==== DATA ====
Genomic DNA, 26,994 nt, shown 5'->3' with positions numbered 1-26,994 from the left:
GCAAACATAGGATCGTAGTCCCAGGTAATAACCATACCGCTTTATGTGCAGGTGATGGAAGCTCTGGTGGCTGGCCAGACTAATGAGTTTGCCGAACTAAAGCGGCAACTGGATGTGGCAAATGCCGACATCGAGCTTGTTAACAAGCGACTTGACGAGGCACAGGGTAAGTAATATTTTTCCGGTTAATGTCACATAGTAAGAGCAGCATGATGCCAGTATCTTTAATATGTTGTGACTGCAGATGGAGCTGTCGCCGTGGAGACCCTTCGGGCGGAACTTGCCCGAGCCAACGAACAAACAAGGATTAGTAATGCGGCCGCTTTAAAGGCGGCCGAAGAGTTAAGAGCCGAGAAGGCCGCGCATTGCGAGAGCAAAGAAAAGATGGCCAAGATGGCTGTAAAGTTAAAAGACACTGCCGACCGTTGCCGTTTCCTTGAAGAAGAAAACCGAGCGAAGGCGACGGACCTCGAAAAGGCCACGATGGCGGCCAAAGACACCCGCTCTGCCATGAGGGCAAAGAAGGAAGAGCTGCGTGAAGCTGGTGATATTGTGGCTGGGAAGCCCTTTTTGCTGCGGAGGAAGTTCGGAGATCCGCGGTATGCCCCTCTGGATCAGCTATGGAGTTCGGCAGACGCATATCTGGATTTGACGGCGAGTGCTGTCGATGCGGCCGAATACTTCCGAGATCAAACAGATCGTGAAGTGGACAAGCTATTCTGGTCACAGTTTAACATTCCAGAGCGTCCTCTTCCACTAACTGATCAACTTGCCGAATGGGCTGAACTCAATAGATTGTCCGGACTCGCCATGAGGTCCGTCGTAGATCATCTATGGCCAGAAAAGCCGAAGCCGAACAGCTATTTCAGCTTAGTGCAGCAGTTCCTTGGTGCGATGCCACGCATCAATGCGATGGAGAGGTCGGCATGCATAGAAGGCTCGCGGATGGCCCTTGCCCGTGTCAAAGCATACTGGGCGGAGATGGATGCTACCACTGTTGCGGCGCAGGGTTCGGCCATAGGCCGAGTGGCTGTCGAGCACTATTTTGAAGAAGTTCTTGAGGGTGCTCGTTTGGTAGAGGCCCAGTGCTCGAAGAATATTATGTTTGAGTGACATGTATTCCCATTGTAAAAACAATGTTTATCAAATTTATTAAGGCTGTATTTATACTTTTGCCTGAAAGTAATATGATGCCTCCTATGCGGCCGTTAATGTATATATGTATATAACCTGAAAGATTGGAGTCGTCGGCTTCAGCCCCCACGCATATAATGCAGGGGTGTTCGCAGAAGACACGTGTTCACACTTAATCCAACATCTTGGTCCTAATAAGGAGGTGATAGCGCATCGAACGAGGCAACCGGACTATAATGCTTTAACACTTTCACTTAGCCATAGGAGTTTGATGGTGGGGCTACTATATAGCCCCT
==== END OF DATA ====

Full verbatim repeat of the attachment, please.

Genomic DNA, 26,994 nt, shown 5'->3' with positions numbered 1-26,994 from the left:
GCAAACATAGGATCGTAGTCCCAGGTAATAACCATACCGCTTTATGTGCAGGTGATGGAAGCTCTGGTGGCTGGCCAGACTAATGAGTTTGCCGAACTAAAGCGGCAACTGGATGTGGCAAATGCCGACATCGAGCTTGTTAACAAGCGACTTGACGAGGCACAGGGTAAGTAATATTTTTCCGGTTAATGTCACATAGTAAGAGCAGCATGATGCCAGTATCTTTAATATGTTGTGACTGCAGATGGAGCTGTCGCCGTGGAGACCCTTCGGGCGGAACTTGCCCGAGCCAACGAACAAACAAGGATTAGTAATGCGGCCGCTTTAAAGGCGGCCGAAGAGTTAAGAGCCGAGAAGGCCGCGCATTGCGAGAGCAAAGAAAAGATGGCCAAGATGGCTGTAAAGTTAAAAGACACTGCCGACCGTTGCCGTTTCCTTGAAGAAGAAAACCGAGCGAAGGCGACGGACCTCGAAAAGGCCACGATGGCGGCCAAAGACACCCGCTCTGCCATGAGGGCAAAGAAGGAAGAGCTGCGTGAAGCTGGTGATATTGTGGCTGGGAAGCCCTTTTTGCTGCGGAGGAAGTTCGGAGATCCGCGGTATGCCCCTCTGGATCAGCTATGGAGTTCGGCAGACGCATATCTGGATTTGACGGCGAGTGCTGTCGATGCGGCCGAATACTTCCGAGATCAAACAGATCGTGAAGTGGACAAGCTATTCTGGTCACAGTTTAACATTCCAGAGCGTCCTCTTCCACTAACTGATCAACTTGCCGAATGGGCTGAACTCAATAGATTGTCCGGACTCGCCATGAGGTCCGTCGTAGATCATCTATGGCCAGAAAAGCCGAAGCCGAACAGCTATTTCAGCTTAGTGCAGCAGTTCCTTGGTGCGATGCCACGCATCAATGCGATGGAGAGGTCGGCATGCATAGAAGGCTCGCGGATGGCCCTTGCCCGTGTCAAAGCATACTGGGCGGAGATGGATGCTACCACTGTTGCGGCGCAGGGTTCGGCCATAGGCCGAGTGGCTGTCGAGCACTATTTTGAAGAAGTTCTTGAGGGTGCTCGTTTGGTAGAGGCCCAGTGCTCGAAGAATATTATGTTTGAGTGACATGTATTCCCATTGTAAAAACAATGTTTATCAAATTTATTAAGGCTGTATTTATACTTTTGCCTGAAAGTAATATGATGCCTCCTATGCGGCCGTTAATGTATATATGTATATAACCTGAAAGATTGGAGTCGTCGGCTTCAGCCCCCACGCATATAATGCAGGGGTGTTCGCAGAAGACACGTGTTCACACTTAATCCAACATCTTGGTCCTAATAAGGAGGTGATAGCGCATCGAACGAGGCAACCGGACTATAATGCTTTAACACTTTCACTTAGCCATAGGAGTTTGATGGTGGGGCTACTATATAGCCCCT